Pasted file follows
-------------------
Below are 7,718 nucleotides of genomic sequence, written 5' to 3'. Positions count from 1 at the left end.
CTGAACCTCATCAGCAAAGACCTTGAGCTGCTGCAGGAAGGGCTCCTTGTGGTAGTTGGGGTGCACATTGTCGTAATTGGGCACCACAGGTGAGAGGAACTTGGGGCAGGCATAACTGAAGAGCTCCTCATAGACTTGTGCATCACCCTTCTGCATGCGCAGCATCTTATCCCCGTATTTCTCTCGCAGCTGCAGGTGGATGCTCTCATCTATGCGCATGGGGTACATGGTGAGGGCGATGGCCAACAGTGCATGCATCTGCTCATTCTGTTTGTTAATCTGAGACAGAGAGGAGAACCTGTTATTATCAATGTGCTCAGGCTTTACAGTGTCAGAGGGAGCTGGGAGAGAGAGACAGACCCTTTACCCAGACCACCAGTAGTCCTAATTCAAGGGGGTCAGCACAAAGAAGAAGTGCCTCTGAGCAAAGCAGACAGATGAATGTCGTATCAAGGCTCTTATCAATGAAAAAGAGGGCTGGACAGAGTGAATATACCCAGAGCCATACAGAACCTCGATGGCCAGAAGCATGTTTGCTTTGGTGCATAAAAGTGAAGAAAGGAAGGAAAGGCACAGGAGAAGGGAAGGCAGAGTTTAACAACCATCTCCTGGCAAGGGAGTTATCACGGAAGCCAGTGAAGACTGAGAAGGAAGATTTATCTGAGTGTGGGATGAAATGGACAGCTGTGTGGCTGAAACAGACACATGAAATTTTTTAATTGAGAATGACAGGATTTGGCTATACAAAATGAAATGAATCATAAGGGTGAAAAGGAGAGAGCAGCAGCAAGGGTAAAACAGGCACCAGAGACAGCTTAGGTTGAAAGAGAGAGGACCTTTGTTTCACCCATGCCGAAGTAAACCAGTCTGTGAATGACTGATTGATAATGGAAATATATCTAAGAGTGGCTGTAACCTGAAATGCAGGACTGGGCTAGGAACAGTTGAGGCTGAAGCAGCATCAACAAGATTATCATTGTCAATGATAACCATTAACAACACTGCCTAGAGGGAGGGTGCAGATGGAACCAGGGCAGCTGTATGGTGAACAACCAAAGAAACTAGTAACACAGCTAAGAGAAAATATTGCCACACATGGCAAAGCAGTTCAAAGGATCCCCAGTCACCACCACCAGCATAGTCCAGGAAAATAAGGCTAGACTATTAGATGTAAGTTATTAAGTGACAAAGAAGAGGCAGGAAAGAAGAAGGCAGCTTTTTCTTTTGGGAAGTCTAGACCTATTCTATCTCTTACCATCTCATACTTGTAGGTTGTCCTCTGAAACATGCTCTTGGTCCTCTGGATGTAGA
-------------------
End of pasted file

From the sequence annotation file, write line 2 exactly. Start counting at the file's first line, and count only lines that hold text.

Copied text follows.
CTGAACCTCATCAGCAAAGACCTTGAGCTGCTGCAGGAAGGGCTCCTTGTGGTAGTTGGGGTGCACATTGTCGTAATTGGGCACCACAGGTGAGAGGAACTTGGGGCAGGCATAACTGAAGAGCTCCTCATAGACTTGTGCATCACCCTTCTGCATGCGCAGCATCTTATCCCCGTATTTCTCTCGCAGCTGCAGGTGGATGCTCTCATCTATGCGCATGGGGTACATGGTGAGGGCGATGGCCAACAGTGCATGCATCTGCTCATTCTGTTTGTTAATCTGAGACAGAGAGGAGAACCTGTTATTATCAATGTGCTCAGGCTTTACAGTGTCAGAGGGAGCTGGGAGAGAGAGACAGACCCTTTACCCAGACCACCAGTAGTCCTAATTCAAGGGGGTCAGCACAAAGAAGAAGTGCCTCTGAGCAAAGCAGACAGATGAATGTCGTATCAAGGCTCTTATCAATGAAAAAGAGGGCTGGACAGAGTGAATATACCCAGAGCCATACAGAACCTCGATGGCCAGAAGCATGTTTGCTTTGGTGCATAAAAGTGAAGAAAGGAAGGAAAGGCACAGGAGAAGGGAAGGCAGAGTTTAACAACCATCTCCTGGCAAGGGAGTTATCACGGAAGCCAGTGAAGACTGAGAAGGAAGATTTATCTGAGTGTGGGATGAAATGGACAGCTGTGTGGCTGAAACAGACACATGAAATTTTTTAATTGAGAATGACAGGATTTGGCTATACAAAATGAAATGAATCATAAGGGTGAAAAGGAGAGAGCAGCAGCAAGGGTAAAACAGGCACCAGAGACAGCTTAGGTTGAAAGAGAGAGGACCTTTGTTTCACCCATGCCGAAGTAAACCAGTCTGTGAATGACTGATTGATAATGGAAATATATCTAAGAGTGGCTGTAACCTGAAATGCAGGACTGGGCTAGGAACAGTTGAGGCTGAAGCAGCATCAACAAGATTATCATTGTCAATGATAACCATTAACAACACTGCCTAGAGGGAGGGTGCAGATGGAACCAGGGCAGCTGTATGGTGAACAACCAAAGAAACTAGTAACACAGCTAAGAGAAAATATTGCCACACATGGCAAAGCAGTTCAAAGGATCCCCAGTCACCACCACCAGCATAGTCCAGGAAAATAAGGCTAGACTATTAGATGTAAGTTATTAAGTGACAAAGAAGAGGCAGGAAAGAAGAAGGCAGCTTTTTCTTTTGGGAAGTCTAGACCTATTCTATCTCTTACCATCTCATACTTGTAGGTTGTCCTCTGAAACATGCTCTTGGTCCTCTGGATGTAGA